Pulled Sugar: A photo demonstration

28 Apr

Pulled Sugar Flowers and Ribbons

If it looks difficult, that’s probably because it is. This can certainly be the case for pulled sugar decorations especially if you have never seen it done. When I first got interested in pulled sugar decorations, I did a search on the web. I couldn’t find anything that was remotely helpful to my cause. The following is a step by step guide to get you started with pulling sugar.

***WARNING***Working with molten sugar is extremely dangerous. Please take all precautions necessary when attempting this. Have a bucket of ice water near by in case you get some on your skin, and wear at least two or three pairs of latex gloves, long sleeves, long pants, and an apron.

Mise en Place needed:

Heat Resistant Silicone mat (SILPAT)
Heat Lamp
Hair Dryer or Fan
Stainless steel or copper pot
Candy Thermometer
Powdered Food Coloring (not liquid or paste)
Latex Gloves
Alcohol Burner
Stainless Steel or Heat resistant spoon (not wood)

10 Parts Sugar
5 Parts Water
1 Part Glucose or Corn Syrup
Coloring (as needed)


Make sure that you have all of your tools ready to go before you begin. For most steps there is only a short window of time. If you have to leave your mise en place to get something, your window will be over and you may have to start all over again.

Mix together the water, sugar, and glucose in a stainless steel or copper pot. Attach the candy thermometer, and cook on high heat until the temperature reaches 310 degrees F.

Carry over cooking should take the sugar up to about 320 degrees F. If the sugar goes above this point it will begin to caramelize. This is not good if you want to color your sugar.

Sugar becomes more viscous as it approaches 300 degrees

Adding Powdered Color to Cooked Sugar

When the sugar stops bubbling, it is ok to add your coloring agent.

At this point, you will pour the sugar out onto your SILPAT. Be very careful not to spill any on yourself or your workstation. Always pour away from yourself.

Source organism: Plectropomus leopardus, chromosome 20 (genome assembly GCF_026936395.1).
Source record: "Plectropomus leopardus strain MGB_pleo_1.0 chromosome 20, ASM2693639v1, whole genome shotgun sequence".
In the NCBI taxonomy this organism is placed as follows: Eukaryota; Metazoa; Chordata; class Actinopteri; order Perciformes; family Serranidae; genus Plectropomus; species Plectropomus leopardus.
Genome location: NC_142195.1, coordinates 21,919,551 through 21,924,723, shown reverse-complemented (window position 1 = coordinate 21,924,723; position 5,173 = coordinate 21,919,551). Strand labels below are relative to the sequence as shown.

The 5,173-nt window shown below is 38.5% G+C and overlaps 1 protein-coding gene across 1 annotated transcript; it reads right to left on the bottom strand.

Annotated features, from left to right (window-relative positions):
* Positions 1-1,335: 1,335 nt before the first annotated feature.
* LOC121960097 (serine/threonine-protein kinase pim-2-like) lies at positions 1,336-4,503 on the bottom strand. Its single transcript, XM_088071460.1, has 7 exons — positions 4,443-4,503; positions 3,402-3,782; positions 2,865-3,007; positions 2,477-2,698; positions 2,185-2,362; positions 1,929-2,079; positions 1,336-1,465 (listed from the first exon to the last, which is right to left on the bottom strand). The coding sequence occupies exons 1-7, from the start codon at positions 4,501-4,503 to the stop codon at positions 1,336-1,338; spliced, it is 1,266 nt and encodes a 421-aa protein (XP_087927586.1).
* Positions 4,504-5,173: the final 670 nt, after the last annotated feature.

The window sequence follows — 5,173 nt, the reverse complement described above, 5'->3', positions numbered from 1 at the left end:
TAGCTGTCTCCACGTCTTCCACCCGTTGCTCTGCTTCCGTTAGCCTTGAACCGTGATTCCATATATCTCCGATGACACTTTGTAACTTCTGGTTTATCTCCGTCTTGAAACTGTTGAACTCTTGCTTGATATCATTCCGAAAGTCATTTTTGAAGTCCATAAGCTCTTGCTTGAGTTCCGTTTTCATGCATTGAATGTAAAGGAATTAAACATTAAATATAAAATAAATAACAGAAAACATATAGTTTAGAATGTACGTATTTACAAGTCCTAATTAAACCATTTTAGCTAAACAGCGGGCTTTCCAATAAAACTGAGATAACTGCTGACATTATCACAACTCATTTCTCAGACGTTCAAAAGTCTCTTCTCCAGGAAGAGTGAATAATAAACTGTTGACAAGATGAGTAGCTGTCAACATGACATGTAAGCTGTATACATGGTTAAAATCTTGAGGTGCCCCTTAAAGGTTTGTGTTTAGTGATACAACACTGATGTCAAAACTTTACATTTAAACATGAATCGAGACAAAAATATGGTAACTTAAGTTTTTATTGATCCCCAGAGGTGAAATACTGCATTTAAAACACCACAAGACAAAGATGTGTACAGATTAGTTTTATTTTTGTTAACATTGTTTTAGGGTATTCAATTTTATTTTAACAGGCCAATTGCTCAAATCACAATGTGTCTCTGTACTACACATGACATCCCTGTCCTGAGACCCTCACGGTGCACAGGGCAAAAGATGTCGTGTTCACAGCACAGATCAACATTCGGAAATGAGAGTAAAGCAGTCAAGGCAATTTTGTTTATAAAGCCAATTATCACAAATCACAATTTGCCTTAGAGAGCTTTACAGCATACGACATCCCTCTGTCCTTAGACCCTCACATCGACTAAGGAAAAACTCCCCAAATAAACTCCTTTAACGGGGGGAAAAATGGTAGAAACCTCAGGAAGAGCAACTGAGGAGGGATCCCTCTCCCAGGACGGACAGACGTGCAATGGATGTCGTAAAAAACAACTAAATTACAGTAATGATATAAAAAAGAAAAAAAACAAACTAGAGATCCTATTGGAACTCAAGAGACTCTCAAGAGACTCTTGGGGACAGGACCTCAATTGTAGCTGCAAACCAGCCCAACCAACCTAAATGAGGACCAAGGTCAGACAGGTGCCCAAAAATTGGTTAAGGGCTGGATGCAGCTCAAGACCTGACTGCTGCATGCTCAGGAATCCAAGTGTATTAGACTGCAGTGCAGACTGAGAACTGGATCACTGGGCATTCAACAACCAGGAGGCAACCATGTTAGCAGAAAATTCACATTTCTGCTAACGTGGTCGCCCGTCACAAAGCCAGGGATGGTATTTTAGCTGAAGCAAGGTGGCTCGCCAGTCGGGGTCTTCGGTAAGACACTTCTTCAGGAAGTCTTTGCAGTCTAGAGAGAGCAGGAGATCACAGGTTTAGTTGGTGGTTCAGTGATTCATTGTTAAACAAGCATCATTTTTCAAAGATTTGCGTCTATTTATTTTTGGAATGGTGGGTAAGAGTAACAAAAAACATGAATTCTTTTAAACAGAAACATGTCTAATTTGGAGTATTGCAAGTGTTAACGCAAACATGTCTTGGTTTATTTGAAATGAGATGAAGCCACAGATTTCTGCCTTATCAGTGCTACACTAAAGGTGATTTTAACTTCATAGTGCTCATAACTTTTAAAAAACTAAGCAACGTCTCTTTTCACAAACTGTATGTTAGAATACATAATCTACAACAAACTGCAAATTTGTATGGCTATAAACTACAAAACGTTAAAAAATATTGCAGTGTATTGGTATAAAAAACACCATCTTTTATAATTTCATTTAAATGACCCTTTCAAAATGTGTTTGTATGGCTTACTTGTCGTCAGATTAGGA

Pouring Sugar

The next step is a little hard to explain. You have to make sure that the edges of the sugar do not solidify. In order to do this, you must actually move the sugar from the outside to the inside. It looks like this:

This stuff is HOT! If it gets too hot, you can always dunk your hands in the ice water, but be sure to change your gloves because the water will ruin the sugar.

When it has cooled enough for you to pick up, it is time to pull. Pull the ends, and give the sugar a little twist each time. It is important to incorporate plenty of air. Practice will teach you how much is enough and how much is too much. If you over pull the sugar it will lose its shine.

Now your sugar should be ready to go. This is where practice comes in. The only way to get better at sugar art is to practice.

You can pull it further to make ribbons. You can ball it up and pull petals for flowers. You can blow it like glass and make all kinds of shapes. It is really up to your creativity. Just remember to keep the sugar warm and only work with batches that are manageable.

Pulling Sugar Ribbons

Sugar Flowers

Finished work

2 Responses to “Pulled Sugar: A photo demonstration”

  1. queencitycakestudio at 9:28 am #

    Thank you for such a thorough and informative post! I have just ordered the materials I’ll need to begin playing with sugar work and this was a big help! I can’t wait to get started!

  2. Emi Koul at 10:14 pm #

    Hi thank you so much for posting all the information!I just made a batch fallowing a recipe from a book that I purchase.Well the recipe goes like this:……..cook to 250 degrees,add food coloring and continue cooking to 300 degrees….So I did but the sugar start raising as soon as I put the color in and my sugar was ruined 😦 Thanks again 🙂

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